Fighting unfair trade practices
After 2015, with the increase in excessively cheap steel imports from China and other countries, anti-dumping protection of the EU industries became a topical issue. In the steel sector alone, the EU uses more than sixty protective tariffs to push the unfairly cheap prices of imported steel upward to the standard price levels. The new anti-dumping measures introduced in recent years to regulate trade in steel products mostly targeted Chinese producers, who had often resorted to dumping to solve their own problems with overcapacity and insufficient sales in the Chinese market.
Anti-dumping regulations and their reform
Dumping occurs whenever a producer from a non-EU country sells its products in the EU market below production cost or at prices lower than those charged by the producer in its domestic market. When a suspicion of dumping arises, the European Commission initiates an investigation to determine the normal value of the given product, which is then compared to the import price. If the normal value is higher than the import price, the imports are classified as dumping and the difference between the two is referred to as the dumping margin.
With WTO members, dumping margins are usually calculated according to standard rules where the normal value of a product is considered to be equivalent to its price in the domestic market or the production cost. However, prices and costs in the domestic market may be distorted due to state interventions including subsidies, excessively cheap credit or lax environmental protection regulations. In such cases they do not provide a suitable basis for comparison with the export price.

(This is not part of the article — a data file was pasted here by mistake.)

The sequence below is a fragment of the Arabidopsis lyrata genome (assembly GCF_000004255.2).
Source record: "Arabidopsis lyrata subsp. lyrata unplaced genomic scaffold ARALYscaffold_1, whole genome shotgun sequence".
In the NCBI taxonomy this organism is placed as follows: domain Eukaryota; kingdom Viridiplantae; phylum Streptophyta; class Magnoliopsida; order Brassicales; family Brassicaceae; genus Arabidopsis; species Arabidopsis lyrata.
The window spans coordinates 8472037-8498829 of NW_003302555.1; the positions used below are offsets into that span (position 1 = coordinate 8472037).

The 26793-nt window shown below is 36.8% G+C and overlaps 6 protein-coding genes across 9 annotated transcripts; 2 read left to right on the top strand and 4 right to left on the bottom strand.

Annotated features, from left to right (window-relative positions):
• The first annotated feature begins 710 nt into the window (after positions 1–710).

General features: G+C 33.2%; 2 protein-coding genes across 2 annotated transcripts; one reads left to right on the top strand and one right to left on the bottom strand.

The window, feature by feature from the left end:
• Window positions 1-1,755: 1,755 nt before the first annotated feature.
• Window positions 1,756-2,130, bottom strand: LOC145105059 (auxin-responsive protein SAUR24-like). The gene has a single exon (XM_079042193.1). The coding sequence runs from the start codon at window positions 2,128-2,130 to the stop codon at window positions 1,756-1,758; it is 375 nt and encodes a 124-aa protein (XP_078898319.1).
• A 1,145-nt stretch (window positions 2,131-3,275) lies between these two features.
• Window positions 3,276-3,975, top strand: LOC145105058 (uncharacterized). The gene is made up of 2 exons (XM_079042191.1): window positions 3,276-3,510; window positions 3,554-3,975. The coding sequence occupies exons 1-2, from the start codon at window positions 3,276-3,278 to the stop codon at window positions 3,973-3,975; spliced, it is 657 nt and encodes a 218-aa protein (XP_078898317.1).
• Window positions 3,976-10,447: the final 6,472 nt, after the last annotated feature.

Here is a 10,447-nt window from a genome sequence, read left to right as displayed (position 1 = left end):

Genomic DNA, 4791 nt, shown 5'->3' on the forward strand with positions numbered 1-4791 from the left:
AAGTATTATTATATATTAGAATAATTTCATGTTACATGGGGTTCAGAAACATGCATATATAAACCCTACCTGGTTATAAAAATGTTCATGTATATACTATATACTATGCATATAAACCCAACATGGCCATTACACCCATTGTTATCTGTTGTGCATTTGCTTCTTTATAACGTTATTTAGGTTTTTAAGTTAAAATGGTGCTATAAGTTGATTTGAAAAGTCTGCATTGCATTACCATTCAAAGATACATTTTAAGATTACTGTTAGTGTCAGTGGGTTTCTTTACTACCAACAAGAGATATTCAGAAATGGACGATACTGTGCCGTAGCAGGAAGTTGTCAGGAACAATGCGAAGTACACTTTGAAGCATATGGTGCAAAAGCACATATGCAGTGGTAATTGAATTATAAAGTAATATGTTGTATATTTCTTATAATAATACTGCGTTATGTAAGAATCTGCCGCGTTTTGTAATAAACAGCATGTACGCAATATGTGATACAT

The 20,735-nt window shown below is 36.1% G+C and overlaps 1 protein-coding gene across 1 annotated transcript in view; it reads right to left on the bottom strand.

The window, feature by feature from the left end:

In 2017 the European Union introduced a new methodology for the calculation of normal value, which will be used for countries where prices and costs are distorted by state interference. The investigation will use different reference data that reflect undistorted production and sales costs. These may include production and sales costs in a suitable representative country with a comparable level of economic development. The new methodology will be used in cases when investigation reveals major distortions of the market environment that have impact on prices and costs.
State interventions are common e.g. in situations where there are many state-owned or state-controlled companies and the state authorities use their power to influence the market. The aim of the new European methodology is to take better account of the full range of potential governmental interventions, from preferential access to credit for domestic producers to welfare protections for employees in the country of origin. The European Union does not promote protectionism: it simply wants to equalize the conditions of competition between companies based in the European Union and those based in the third countries and thus preserve European production. This is especially important for countries like the Czech Republic where industry makes up a significant part of the overall economic output.
Injury to European industry